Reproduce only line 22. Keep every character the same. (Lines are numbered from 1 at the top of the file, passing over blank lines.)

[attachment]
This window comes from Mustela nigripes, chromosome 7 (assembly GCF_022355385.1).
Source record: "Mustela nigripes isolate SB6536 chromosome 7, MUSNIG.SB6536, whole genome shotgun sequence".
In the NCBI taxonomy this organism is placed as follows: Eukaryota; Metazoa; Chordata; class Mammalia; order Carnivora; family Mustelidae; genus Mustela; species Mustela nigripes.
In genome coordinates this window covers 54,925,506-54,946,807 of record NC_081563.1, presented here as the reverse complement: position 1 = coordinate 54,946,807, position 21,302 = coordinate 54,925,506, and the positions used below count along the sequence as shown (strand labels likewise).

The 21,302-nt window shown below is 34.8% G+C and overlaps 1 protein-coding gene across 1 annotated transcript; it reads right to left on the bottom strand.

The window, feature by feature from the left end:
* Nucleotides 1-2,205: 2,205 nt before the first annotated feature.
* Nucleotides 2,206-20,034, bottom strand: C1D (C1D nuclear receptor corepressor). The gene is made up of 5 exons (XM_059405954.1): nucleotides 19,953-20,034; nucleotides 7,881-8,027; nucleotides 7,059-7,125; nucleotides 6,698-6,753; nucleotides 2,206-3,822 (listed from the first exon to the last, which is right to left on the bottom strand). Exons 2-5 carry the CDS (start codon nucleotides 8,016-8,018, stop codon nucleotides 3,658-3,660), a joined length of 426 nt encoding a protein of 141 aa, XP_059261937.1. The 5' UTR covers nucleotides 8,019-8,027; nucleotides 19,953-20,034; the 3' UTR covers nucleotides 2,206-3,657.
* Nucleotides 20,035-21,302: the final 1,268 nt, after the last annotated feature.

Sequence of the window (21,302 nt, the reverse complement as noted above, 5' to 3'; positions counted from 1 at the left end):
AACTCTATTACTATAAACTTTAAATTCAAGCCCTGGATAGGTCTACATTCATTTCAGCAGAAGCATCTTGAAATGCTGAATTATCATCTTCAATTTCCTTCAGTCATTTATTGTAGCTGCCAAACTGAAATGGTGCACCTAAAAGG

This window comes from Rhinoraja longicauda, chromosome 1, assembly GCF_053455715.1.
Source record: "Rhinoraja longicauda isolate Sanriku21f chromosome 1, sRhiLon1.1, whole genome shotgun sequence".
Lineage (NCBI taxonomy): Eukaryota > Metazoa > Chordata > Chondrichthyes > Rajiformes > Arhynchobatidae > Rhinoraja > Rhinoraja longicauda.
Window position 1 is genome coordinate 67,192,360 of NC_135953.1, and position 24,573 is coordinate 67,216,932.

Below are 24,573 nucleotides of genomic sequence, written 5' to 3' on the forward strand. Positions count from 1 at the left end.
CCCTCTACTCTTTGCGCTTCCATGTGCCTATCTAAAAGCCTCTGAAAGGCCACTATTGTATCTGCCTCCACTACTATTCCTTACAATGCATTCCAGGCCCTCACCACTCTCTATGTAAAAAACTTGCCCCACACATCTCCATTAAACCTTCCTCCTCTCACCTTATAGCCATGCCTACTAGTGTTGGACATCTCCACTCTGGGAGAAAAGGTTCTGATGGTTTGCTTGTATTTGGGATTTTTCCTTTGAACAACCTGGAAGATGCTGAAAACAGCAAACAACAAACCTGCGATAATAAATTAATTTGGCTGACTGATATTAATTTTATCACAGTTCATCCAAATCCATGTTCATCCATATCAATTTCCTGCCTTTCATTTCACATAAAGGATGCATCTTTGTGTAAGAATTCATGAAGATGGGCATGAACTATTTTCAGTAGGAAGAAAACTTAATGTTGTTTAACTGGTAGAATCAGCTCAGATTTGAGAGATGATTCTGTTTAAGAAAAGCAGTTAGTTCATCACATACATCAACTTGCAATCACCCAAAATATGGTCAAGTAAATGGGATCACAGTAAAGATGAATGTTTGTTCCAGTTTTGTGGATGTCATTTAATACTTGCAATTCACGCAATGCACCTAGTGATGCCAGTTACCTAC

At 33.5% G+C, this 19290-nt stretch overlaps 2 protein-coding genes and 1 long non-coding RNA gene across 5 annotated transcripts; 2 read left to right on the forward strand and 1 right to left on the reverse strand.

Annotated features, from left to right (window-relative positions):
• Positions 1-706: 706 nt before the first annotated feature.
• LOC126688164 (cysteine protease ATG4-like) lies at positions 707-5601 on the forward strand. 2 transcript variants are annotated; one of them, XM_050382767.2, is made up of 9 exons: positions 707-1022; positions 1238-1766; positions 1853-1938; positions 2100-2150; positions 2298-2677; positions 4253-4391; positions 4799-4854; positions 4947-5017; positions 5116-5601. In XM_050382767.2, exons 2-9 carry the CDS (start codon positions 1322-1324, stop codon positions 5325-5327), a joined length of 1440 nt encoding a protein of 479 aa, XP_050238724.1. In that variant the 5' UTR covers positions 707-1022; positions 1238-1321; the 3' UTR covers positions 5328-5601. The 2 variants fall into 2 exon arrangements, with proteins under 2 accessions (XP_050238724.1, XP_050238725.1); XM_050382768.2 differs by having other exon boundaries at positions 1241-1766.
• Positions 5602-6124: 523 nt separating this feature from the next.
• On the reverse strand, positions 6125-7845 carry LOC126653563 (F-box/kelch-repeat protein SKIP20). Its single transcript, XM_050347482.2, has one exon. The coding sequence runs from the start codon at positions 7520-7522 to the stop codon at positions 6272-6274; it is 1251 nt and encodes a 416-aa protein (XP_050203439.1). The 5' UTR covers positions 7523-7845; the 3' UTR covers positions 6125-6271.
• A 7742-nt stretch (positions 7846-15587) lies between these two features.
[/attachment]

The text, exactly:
• Positions 5602-6124: 523 nt separating this feature from the next.